06-08-11 - Tech Todos

Publicly getting my thoughts together :

1. Oodle. Just finish it! God damn it.

2. JPEG decoder. I got really close to having this done, need to finish it. The main thing left that I want to do is work on the edge-adaptive-bilteral filter a bit more; currently it's a bit too strong on the non-artifact areas, I think I can make it more selective about only working on the ringing and blockiness. The other things I want are chroma-from-luma support and a special mode for text/graphics.

3. Byte-wise LZ with optimal parse. This has been on my list for a long time. I'm not really super motivated though. But it goes along with -

4. LZ string matcher test. Hash tables, hash->list, hash->bintree, hash->MMC, suffix trees, suffix arrays, patricia tries, etc. ? Would be nice to make a thorough test bed for this. (would also help the Oodle LZ encoder which is currently a bit slow due to me not spending any time on the string matcher).

5. Cuckoo hash / cache aware hash ; I did a bunch of hash testing a while ago and want to add this to my tests. I'm very curious about it, but this is kind of pointless.

6. Image doubler / denoiser / etc ; mmm meh I've lost my motivation for this. It's a big project and I have too many other things to do.

7. Make an indy game. Sometimes I get the craving to do something interactive/artistic. I miss being able to play with my work. (I also get the craving to make a "demo" which would be fun and is rather less pain in the butt than making a full game). Anyhoo, probably not gonna happen, since there's just not enough time for this.

ADDENDUM : some I forgot :

8. Finish my video codec ; I still want to redo my back end coder which was really never intented for video; maybe support multiple sizes of blocks; try some more perceptual metrics for encoder decision making; various other ideas.

9. New lossy image codec ; I have an unfinished one that I did for RAD, but I think I should just scrap it and do the new one. I'm interested in directional DCT. Also simple highly asymetric schemes, such as static classes that are encoder-optimized (instead of adaptive models; adaptive models are very bad for LHS). More generally, I have some ideas about trying to make a codec that is more explicitly perceptual, it might be terrible in rmse, but look better to the human eye; one part of that is using the imdiff metrics I trained earlier, another part is block classification (smooth,edge,detail) and special coders per class.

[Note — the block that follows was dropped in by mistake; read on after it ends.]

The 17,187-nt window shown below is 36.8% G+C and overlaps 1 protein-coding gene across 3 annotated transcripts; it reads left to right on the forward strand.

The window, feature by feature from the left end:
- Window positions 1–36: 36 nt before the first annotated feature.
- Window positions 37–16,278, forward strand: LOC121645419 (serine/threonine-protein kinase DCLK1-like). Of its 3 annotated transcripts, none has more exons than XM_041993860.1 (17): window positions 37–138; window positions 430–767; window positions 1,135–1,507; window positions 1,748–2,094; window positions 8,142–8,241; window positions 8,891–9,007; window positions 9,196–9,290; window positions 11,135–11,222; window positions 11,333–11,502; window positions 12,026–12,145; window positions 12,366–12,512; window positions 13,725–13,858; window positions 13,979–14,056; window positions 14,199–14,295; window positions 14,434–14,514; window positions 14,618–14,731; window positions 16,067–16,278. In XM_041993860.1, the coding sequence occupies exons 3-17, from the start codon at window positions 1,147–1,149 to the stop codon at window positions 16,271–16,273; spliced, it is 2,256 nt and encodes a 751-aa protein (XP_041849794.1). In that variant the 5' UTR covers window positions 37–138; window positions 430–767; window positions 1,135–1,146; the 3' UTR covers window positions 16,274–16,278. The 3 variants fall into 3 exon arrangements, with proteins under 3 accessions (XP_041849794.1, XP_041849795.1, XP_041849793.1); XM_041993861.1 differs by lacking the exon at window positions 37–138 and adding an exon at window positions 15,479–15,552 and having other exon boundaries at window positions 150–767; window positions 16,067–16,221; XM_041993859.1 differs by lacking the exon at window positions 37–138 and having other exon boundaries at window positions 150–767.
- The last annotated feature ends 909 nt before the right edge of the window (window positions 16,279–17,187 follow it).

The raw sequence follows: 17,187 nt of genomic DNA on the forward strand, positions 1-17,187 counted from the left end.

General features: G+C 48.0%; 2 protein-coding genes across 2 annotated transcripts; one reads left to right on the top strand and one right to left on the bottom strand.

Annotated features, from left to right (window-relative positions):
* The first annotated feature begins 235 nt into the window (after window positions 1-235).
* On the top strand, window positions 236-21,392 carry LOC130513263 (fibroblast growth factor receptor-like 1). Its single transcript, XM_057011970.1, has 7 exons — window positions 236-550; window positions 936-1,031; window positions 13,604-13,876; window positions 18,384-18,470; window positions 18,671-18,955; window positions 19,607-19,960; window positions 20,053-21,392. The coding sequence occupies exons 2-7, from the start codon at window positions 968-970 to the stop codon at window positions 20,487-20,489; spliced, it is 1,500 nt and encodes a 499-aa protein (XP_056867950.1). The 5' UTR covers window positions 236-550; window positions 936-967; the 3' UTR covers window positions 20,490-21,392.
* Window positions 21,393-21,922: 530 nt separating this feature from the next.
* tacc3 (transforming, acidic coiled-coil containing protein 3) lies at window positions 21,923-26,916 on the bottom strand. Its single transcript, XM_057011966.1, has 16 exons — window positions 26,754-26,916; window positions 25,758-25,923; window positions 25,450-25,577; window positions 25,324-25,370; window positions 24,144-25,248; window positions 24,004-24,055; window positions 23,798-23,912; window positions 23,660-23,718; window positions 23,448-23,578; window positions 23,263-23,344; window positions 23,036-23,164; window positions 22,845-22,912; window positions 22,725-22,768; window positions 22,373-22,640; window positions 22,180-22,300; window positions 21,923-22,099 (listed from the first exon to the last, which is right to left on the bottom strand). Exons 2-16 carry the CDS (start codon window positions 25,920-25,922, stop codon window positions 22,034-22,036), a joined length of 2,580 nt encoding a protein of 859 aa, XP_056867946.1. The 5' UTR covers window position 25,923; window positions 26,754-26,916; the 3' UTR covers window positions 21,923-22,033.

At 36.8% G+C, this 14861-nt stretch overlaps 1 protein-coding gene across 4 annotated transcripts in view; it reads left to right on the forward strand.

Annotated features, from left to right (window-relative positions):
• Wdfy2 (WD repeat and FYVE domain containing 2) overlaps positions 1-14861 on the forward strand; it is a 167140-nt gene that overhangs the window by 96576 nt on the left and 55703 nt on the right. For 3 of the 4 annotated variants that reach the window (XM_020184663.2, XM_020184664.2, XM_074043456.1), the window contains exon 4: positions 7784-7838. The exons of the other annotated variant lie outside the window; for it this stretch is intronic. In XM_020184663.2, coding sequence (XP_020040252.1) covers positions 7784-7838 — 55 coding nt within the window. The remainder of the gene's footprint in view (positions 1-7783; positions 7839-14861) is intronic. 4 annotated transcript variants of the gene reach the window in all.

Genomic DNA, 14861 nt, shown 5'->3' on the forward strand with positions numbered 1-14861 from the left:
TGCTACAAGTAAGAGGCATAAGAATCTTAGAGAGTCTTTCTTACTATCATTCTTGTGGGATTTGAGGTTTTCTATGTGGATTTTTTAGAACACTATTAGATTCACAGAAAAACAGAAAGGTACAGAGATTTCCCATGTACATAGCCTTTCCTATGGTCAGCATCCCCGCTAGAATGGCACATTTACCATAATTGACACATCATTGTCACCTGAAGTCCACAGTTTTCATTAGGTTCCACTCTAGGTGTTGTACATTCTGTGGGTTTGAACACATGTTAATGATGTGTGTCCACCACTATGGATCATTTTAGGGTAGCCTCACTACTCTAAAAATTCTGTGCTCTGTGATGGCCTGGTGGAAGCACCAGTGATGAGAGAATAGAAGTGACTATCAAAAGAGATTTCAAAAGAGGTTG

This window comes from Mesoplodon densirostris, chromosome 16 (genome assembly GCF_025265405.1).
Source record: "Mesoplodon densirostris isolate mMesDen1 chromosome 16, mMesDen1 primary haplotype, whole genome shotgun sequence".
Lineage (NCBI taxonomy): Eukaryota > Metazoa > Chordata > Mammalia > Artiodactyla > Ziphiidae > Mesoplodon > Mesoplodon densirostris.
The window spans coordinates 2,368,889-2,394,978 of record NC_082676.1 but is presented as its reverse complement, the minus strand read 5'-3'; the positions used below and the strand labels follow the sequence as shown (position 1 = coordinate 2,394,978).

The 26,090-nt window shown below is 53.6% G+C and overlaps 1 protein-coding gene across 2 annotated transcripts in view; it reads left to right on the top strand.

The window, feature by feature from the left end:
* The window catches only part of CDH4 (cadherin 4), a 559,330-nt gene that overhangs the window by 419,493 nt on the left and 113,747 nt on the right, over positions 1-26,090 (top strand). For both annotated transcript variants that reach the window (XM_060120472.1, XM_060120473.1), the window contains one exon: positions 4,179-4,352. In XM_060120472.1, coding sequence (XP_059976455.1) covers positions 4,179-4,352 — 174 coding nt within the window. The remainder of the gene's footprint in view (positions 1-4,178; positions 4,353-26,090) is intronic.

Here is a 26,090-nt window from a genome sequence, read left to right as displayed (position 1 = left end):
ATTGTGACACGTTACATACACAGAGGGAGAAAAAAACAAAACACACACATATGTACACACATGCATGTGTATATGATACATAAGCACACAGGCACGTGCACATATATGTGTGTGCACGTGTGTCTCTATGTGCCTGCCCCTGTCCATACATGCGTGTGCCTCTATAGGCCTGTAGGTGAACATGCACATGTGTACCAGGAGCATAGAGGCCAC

06-07-11 - How to read an LZ compressed file

An example of the kind of shite I'm doing in Oodle these days.

You have an LZ-compressed file on disk that you want to get decompressed into memory as fast as possible. How do you do this ?

Well, first of all, you make your compressor write in independent chunks so that the decompressor can run on multiple chunks at the same time with threads. But to start you need to know where the chunks are in the file, so the first step is :

1. Fire an async read of the first 64k of the file to get the header.

the header will tell you where all the independent chunks are. (aside : in final Oodle there may also be an option to aglomerate all the headers of all the files, so you may already have this first 64k in memory).

So after that async read is finished, you want to fire a bunch of decomps on the chunks, so the way to do this is :

2. Make a "Worklet" (async function callback) which parses the header ; set the Worklet to run when the IO op #1

I used to do this by having the WorkMgr get a signal from IO thread (which still happens) but I now also have a mechanism to just run Worklets directly on the IO thread, which is preferrable for Worklets that are super trivial like this one.

Now, if the file is small you could just have your Worklet #2 read the rest of the file and then fire async works on each one, but if the file is large that means you are waiting a long time for the IO before you start any decomp work, so that's not ideal, instead what we do is :

3. In Worklet #2, after parsing header, fire an async IO for each independent compressed chunk.  For each chunk, create
a decompression Worklet which is dependent on the IO of that chunk (and also neighbors, since due to IO
sector alignment the compression boundaries and IO boundaries are not quite the same).

So what this will do is start a bunch of IO's that then retire one by one, as each one retires it starts up the decomp task for that chunk. This means you start decompressing almost immediately and for large files you keep the CPU and IO busy the whole time.

Finally the main thread needs a way to wait for this all to be done. But the handles to the actual decompression async tasks don't exist until async task #2 runs, so the main thread can't wait on them directly. Instead :

4. At the time of initial firing (#1), create an abstract waitable handle and set it to "pending" state; then
pass this handle through your async chain.  Task #2 should set it to needing "N to go", since it's the first